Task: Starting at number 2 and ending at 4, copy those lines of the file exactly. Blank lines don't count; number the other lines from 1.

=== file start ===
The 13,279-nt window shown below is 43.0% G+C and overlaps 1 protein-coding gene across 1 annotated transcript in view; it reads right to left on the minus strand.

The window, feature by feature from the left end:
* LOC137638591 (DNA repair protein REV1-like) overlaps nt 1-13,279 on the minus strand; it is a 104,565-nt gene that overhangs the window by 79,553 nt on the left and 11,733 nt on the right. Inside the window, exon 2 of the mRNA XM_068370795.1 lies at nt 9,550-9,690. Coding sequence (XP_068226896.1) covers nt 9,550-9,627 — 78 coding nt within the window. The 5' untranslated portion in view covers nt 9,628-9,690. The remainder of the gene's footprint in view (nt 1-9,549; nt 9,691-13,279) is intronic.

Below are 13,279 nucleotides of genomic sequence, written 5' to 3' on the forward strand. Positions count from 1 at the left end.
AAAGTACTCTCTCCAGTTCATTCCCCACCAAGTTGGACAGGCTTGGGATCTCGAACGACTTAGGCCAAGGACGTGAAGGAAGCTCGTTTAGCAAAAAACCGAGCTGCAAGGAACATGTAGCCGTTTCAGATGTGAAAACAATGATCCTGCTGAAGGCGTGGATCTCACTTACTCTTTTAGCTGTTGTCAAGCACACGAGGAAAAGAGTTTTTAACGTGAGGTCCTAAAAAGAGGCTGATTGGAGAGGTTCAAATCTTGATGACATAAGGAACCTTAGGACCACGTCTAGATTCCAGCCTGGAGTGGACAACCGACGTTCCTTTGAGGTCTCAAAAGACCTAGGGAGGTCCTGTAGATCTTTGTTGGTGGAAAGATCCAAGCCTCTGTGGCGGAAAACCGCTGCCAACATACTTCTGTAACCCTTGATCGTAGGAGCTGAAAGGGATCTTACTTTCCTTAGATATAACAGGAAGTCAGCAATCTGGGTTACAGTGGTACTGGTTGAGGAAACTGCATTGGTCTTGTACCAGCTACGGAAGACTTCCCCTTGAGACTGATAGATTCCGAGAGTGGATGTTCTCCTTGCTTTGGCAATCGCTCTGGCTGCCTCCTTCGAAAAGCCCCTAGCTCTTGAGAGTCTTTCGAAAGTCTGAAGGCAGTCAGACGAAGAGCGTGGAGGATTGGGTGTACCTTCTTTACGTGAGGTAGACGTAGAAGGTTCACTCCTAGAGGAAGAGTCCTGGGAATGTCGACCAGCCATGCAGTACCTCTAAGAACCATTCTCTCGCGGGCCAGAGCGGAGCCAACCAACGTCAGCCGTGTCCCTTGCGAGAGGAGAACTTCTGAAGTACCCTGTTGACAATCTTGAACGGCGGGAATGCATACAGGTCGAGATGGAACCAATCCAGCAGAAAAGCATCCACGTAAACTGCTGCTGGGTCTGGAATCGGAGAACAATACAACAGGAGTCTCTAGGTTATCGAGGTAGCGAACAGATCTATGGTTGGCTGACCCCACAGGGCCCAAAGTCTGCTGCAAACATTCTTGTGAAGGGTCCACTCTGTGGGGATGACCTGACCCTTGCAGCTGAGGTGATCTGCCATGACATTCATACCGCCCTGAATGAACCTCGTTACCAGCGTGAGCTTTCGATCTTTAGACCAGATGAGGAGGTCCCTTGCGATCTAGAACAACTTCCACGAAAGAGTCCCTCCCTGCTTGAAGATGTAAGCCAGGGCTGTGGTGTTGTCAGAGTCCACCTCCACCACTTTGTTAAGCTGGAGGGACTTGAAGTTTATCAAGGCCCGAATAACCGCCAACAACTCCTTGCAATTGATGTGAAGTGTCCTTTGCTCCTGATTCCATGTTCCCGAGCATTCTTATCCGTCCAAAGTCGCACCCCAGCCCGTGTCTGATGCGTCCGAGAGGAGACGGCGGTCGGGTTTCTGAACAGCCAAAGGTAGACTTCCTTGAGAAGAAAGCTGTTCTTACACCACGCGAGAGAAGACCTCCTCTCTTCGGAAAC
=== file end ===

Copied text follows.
The window, feature by feature from the left end:
* LOC137638591 (DNA repair protein REV1-like) overlaps nt 1-13,279 on the minus strand; it is a 104,565-nt gene that overhangs the window by 79,553 nt on the left and 11,733 nt on the right. Inside the window, exon 2 of the mRNA XM_068370795.1 lies at nt 9,550-9,690. Coding sequence (XP_068226896.1) covers nt 9,550-9,627 — 78 coding nt within the window. The 5' untranslated portion in view covers nt 9,628-9,690. The remainder of the gene's footprint in view (nt 1-9,549; nt 9,691-13,279) is intronic.

Below are 13,279 nucleotides of genomic sequence, written 5' to 3' on the forward strand. Positions count from 1 at the left end.